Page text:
TAXPAYERS have spent in the region of three-quarters of a million euro since the crash to allow "gangsters' molls" and relatives of other criminals to visit them in prison.
The revelation comes as it can be reported that taxpayers have already spent more than €1m overall this year alone in enabling almost 14,000 welfare recipients travel to hospitals and prisons to visit relations.
Despite other cuts to the elderly, the disabled and to children, Minister Joan Burton's Department of Social Protection has continued spending on mileage and public transport for criminals' families to travel to visit them behind bars.
The department was unable to provide an exact breakdown of how much taxpayers' money it has given to the families of criminals so they can visit them in prison.
However, sources have estimated the amount directly attributable to prison visits ranges from between €125,000 and €150,000 a year.
The monies are allocated under the department's exceptional needs payments (ENPs) scheme for welfare recipients to meet unexpected items. This year, the total spend under the scheme will be more than €35m. Recent correspondence to the Public Accounts Committee said the provision for 2013 is €47.5m. The information regarding the subsidisation of visits to prisoners, including some of Ireland's leading gangsters, was contained in correspondence – seen by the Sunday Independent – to Malcolm Byrne, Fianna Fail councillor for Gorey, Co Wexford, from Ms Burton's department last week.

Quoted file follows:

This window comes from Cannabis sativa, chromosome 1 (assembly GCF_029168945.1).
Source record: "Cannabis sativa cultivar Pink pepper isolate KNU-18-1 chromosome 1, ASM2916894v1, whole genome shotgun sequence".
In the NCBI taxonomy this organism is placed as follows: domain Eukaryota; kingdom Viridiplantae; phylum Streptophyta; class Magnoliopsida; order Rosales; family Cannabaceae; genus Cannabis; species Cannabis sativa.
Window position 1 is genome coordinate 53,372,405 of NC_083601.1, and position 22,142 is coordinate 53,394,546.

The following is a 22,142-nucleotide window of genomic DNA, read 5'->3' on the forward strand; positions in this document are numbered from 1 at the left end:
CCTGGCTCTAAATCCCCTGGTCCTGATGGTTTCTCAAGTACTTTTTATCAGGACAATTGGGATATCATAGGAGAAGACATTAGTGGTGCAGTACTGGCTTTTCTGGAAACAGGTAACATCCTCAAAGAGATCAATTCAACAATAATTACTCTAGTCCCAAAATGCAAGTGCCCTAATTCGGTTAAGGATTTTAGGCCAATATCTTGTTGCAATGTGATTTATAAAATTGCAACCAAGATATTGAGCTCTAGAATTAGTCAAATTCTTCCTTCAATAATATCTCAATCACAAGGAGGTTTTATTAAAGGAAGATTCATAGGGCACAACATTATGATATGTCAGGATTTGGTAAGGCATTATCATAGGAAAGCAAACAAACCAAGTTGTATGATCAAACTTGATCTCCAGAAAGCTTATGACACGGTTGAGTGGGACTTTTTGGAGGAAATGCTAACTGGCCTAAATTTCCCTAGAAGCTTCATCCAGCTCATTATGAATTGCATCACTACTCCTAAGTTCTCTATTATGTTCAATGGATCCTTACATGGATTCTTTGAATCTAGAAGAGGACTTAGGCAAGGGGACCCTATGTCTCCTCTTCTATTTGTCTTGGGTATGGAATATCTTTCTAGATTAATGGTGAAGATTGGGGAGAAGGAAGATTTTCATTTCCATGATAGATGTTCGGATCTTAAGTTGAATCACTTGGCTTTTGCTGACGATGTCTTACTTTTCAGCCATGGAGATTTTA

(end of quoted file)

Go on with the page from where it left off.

The letter states: "A breakdown of travel ENPs by prison visits is not available. To date in 2013, some 13,900 persons have received assistance by ENP for travel, at a cost of over €1.05m.
"There is no automatic entitlement to an ENP payment.
"ENPs are payable at the discretion of the officers administering the scheme taking into account the relevant circumstances of the case in order to ensure that the payments target those most in need of assistance."
Mr Byrne strongly criticised the use of taxpayers' money in this fashion, especially when cuts are being inflicted on some of the most needy in society.
"It is highly questionable to continue spending a six-figure sum subsidising prison visits, especially mileage, given the areas where the department has been cutting back, Mr Byrne said.
He added that the awarding of such monies to "gangsters' molls" was incredible, while criticising Ms Burton's department for not having the detailed breakdown of the spend to hand.